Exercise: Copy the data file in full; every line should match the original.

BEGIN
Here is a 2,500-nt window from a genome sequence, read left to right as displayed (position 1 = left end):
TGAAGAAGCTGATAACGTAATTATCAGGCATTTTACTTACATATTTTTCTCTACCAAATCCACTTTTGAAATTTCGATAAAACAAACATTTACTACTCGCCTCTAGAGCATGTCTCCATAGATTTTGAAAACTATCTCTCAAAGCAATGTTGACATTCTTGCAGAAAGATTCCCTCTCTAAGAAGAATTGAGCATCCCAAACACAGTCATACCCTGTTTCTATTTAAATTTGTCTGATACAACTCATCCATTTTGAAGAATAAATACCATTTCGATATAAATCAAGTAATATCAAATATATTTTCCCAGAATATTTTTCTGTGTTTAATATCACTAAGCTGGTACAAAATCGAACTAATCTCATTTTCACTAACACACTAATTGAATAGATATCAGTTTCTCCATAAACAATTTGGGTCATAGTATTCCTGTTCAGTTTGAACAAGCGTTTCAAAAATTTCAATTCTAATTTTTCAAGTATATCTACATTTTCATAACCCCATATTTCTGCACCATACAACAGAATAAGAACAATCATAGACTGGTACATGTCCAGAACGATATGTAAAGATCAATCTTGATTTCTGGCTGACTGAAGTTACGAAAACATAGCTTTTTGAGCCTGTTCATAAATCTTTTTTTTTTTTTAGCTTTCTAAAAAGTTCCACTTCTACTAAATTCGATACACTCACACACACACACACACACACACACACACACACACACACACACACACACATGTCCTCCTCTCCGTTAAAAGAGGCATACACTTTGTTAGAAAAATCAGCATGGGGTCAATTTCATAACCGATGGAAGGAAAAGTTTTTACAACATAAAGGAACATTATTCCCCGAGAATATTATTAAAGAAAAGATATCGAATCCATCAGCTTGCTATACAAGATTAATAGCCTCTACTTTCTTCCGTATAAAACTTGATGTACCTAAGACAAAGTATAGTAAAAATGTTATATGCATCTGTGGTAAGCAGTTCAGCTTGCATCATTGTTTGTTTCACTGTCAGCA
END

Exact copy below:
Here is a 2,500-nt window from a genome sequence, read left to right as displayed (position 1 = left end):
TGAAGAAGCTGATAACGTAATTATCAGGCATTTTACTTACATATTTTTCTCTACCAAATCCACTTTTGAAATTTCGATAAAACAAACATTTACTACTCGCCTCTAGAGCATGTCTCCATAGATTTTGAAAACTATCTCTCAAAGCAATGTTGACATTCTTGCAGAAAGATTCCCTCTCTAAGAAGAATTGAGCATCCCAAACACAGTCATACCCTGTTTCTATTTAAATTTGTCTGATACAACTCATCCATTTTGAAGAATAAATACCATTTCGATATAAATCAAGTAATATCAAATATATTTTCCCAGAATATTTTTCTGTGTTTAATATCACTAAGCTGGTACAAAATCGAACTAATCTCATTTTCACTAACACACTAATTGAATAGATATCAGTTTCTCCATAAACAATTTGGGTCATAGTATTCCTGTTCAGTTTGAACAAGCGTTTCAAAAATTTCAATTCTAATTTTTCAAGTATATCTACATTTTCATAACCCCATATTTCTGCACCATACAACAGAATAAGAACAATCATAGACTGGTACATGTCCAGAACGATATGTAAAGATCAATCTTGATTTCTGGCTGACTGAAGTTACGAAAACATAGCTTTTTGAGCCTGTTCATAAATCTTTTTTTTTTTTTAGCTTTCTAAAAAGTTCCACTTCTACTAAATTCGATACACTCACACACACACACACACACACACACACACACACACACACACACACACACATGTCCTCCTCTCCGTTAAAAGAGGCATACACTTTGTTAGAAAAATCAGCATGGGGTCAATTTCATAACCGATGGAAGGAAAAGTTTTTACAACATAAAGGAACATTATTCCCCGAGAATATTATTAAAGAAAAGATATCGAATCCATCAGCTTGCTATACAAGATTAATAGCCTCTACTTTCTTCCGTATAAAACTTGATGTACCTAAGACAAAGTATAGTAAAAATGTTATATGCATCTGTGGTAAGCAGTTCAGCTTGCATCATTGTTTGTTTCACTGTCAGCA